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Philips completes testing for first-gen DreamStation devices

Philips completes testing for first-gen DreamStation devices

  • Company has spent 18 months testing exposure to particulate matter and VOC emissions from degraded foam in its first-generation DreamStation CPAP devices
  • It has shared test results and assessments with the U.S. Food and Drug Administration but does not have a timeline for when it will hear back 
  • Right now, there are no changes to guidance for health care providers and patients 

Roy JakobsAMSTERDAM – Philips officials say a now completed set of test results and assessments of recalled first-generation DreamStation CPAP devices is “encouraging and reassuring.” 

Results showed exposure to particulate matter emissions from degraded polyester-based polyurethane (PE-PUR) sound abatement foam is unlikely to result in appreciable harm to the health of patients and exposure to volatile organic compound emissions (VOCs) is not anticipated to result in long-term health consequences for patients. 

When asked during a conference call if the results mean that Philips can modify the current field safety notice, CEO Roy Jakobs said the company needs “alignment” with the U.S. Food and Drug Administration and other regulators. 

“We come out with results today that do show use of DS1 is within safety limits,” he said. “In terms of the process we’re in and any potential change to the advice, that, of course, has to happen in alignment with regulators. We have taken 18 months to get through these results because this is a scientific, elaborate process that needs to be done thoroughly, and we have put an ample amount of resources on it. We have shared this data set with the regulator, but they have had only a few weeks. They need time to work through this; they also uphold the right to draw conclusions. We have stayed in very close contact with the regulators. They have even had input on today’s release. After the alignment with the regulator and their assessment, then you can change, for example, the field safety notice that we have out there.”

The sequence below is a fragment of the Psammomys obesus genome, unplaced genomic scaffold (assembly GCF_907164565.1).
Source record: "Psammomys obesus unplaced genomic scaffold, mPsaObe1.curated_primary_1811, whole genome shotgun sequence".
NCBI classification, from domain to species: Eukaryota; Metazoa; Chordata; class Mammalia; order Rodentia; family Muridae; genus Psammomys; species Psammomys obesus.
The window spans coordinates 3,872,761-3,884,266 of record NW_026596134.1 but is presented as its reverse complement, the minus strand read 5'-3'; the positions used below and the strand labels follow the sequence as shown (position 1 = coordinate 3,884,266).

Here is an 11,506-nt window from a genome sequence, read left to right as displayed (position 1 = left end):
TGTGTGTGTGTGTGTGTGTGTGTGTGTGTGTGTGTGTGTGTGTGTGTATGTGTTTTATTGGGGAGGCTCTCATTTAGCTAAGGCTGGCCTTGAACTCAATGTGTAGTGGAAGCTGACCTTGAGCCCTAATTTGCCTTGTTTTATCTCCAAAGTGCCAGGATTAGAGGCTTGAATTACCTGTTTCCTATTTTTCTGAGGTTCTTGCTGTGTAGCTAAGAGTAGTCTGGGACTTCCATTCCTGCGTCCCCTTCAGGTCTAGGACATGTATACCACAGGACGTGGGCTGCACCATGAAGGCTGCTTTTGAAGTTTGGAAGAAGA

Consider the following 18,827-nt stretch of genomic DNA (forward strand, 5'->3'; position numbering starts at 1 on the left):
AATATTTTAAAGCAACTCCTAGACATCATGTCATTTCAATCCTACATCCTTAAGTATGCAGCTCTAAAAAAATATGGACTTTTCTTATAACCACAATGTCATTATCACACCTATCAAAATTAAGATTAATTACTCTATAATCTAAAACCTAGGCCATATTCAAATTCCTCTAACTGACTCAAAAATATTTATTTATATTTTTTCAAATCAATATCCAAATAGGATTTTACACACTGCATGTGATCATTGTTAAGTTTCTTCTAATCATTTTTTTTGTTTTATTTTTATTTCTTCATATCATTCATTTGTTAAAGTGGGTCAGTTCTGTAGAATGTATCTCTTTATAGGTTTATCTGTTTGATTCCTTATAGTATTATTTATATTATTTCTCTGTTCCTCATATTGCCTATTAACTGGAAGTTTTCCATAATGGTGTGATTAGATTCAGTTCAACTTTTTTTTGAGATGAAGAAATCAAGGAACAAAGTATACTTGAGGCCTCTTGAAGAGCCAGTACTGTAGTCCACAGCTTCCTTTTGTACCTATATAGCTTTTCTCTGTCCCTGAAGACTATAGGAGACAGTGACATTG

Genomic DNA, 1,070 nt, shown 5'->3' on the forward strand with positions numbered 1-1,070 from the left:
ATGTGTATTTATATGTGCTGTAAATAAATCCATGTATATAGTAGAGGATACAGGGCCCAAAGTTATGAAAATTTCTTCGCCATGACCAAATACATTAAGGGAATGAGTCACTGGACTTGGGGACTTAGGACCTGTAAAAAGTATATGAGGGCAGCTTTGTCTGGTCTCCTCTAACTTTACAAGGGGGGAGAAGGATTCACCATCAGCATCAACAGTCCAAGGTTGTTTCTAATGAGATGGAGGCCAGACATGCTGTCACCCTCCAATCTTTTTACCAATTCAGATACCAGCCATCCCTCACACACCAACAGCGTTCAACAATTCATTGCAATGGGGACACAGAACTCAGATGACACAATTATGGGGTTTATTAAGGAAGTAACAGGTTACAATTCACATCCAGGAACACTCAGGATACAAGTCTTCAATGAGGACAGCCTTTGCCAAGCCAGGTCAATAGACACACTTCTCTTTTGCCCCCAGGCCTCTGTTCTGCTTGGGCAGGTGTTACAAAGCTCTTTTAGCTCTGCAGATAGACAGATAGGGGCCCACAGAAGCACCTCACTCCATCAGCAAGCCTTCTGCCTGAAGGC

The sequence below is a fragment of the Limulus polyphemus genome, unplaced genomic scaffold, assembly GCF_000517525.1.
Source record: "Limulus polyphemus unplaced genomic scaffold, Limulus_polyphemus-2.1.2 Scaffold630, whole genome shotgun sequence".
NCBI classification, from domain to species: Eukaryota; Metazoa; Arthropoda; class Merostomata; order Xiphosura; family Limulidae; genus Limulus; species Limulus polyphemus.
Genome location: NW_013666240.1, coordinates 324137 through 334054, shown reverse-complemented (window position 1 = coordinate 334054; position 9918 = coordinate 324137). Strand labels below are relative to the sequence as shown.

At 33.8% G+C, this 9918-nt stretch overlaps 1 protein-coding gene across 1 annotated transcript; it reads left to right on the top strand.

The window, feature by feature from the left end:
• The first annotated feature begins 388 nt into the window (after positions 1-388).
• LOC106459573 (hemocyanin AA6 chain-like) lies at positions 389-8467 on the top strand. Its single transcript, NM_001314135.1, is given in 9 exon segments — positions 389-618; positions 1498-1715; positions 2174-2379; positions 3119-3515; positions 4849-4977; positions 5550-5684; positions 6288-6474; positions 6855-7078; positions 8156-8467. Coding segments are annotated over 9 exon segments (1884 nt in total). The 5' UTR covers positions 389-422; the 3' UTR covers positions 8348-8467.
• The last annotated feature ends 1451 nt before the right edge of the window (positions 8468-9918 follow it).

These latest results follow previous results released in December 2021 and June 2020.

Philips officials also addressed additional VOC testing for its replacement silicone-based foam, saying that, based on final reports that are also subject to FDA review, the company has not identified any safety issues. 

Additionally, Philips published a set of test results for devices exposed to ozone cleaning that show it exacerbates foam degradation but that, even when degradation occurs, it is unlikely to result in appreciable harm to the health of patients. The company is still assessing the VOC toxicological risk of degradation from the devices.

When asked if Philips has the same obligation to patients who have used ozone cleaning on their devices as those who have not, Jakobs said, “We are addressing all machines in the field and replacing them, regardless. In determining any safety risk that has related to the use of it, that’s where we are giving the update today that we have encouraging results.”

Philips emphasized the scope of its test and research program, which not only spanned 18 months but also involved five certified independent testing labs in the United States and Europe, third-party toxicologists and a medical panel.

“We’ve inspected more than 60,000 devices,” Jakobs said. “We’ve conducted hundreds of tests. We have taken a very rigorous approach.”

Philips officials also reiterated plans to complete 90% of its remediation program by the end of this year, despite supply chain and other challenges.

“We've quadrupled our production capacity compared to before the recall and we’ve mobilized more than 1,000 people working on the recall day in and day out,” Jakobs said. “We know how important these devices are to patients and we’re working hard to get them to them as quick as we can.”


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